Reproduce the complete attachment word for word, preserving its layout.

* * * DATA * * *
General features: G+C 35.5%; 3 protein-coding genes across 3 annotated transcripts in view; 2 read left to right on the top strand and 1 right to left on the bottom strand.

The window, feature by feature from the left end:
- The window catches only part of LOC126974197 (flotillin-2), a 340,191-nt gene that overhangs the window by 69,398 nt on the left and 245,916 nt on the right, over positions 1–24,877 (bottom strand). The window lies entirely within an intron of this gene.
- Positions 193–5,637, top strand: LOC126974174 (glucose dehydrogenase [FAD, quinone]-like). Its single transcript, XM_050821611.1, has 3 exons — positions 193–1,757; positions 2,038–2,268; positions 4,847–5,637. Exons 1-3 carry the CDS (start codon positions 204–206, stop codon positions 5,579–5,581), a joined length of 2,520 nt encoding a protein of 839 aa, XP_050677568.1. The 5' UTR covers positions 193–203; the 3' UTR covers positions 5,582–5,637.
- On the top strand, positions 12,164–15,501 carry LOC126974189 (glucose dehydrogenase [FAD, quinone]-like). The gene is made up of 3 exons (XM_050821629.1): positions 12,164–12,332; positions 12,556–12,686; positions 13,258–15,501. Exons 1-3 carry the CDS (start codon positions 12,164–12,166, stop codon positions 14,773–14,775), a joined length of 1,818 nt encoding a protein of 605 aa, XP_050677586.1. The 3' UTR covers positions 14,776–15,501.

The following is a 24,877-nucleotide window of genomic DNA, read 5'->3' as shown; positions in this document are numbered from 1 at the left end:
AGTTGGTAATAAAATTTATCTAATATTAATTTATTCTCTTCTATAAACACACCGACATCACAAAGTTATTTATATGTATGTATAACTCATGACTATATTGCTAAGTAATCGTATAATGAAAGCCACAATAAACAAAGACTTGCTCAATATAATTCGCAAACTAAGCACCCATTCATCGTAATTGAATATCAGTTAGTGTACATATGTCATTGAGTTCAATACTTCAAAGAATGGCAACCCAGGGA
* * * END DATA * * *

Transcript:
General features: G+C 35.5%; 3 protein-coding genes across 3 annotated transcripts in view; 2 read left to right on the top strand and 1 right to left on the bottom strand.

The window, feature by feature from the left end:
- The window catches only part of LOC126974197 (flotillin-2), a 340,191-nt gene that overhangs the window by 69,398 nt on the left and 245,916 nt on the right, over positions 1–24,877 (bottom strand). The window lies entirely within an intron of this gene.
- Positions 193–5,637, top strand: LOC126974174 (glucose dehydrogenase [FAD, quinone]-like). Its single transcript, XM_050821611.1, has 3 exons — positions 193–1,757; positions 2,038–2,268; positions 4,847–5,637. Exons 1-3 carry the CDS (start codon positions 204–206, stop codon positions 5,579–5,581), a joined length of 2,520 nt encoding a protein of 839 aa, XP_050677568.1. The 5' UTR covers positions 193–203; the 3' UTR covers positions 5,582–5,637.
- On the top strand, positions 12,164–15,501 carry LOC126974189 (glucose dehydrogenase [FAD, quinone]-like). The gene is made up of 3 exons (XM_050821629.1): positions 12,164–12,332; positions 12,556–12,686; positions 13,258–15,501. Exons 1-3 carry the CDS (start codon positions 12,164–12,166, stop codon positions 14,773–14,775), a joined length of 1,818 nt encoding a protein of 605 aa, XP_050677586.1. The 3' UTR covers positions 14,776–15,501.

The following is a 24,877-nucleotide window of genomic DNA, read 5'->3' as shown; positions in this document are numbered from 1 at the left end:
AGTTGGTAATAAAATTTATCTAATATTAATTTATTCTCTTCTATAAACACACCGACATCACAAAGTTATTTATATGTATGTATAACTCATGACTATATTGCTAAGTAATCGTATAATGAAAGCCACAATAAACAAAGACTTGCTCAATATAATTCGCAAACTAAGCACCCATTCATCGTAATTGAATATCAGTTAGTGTACATATGTCATTGAGTTCAATACTTCAAAGAATGGCAACCCAGGGA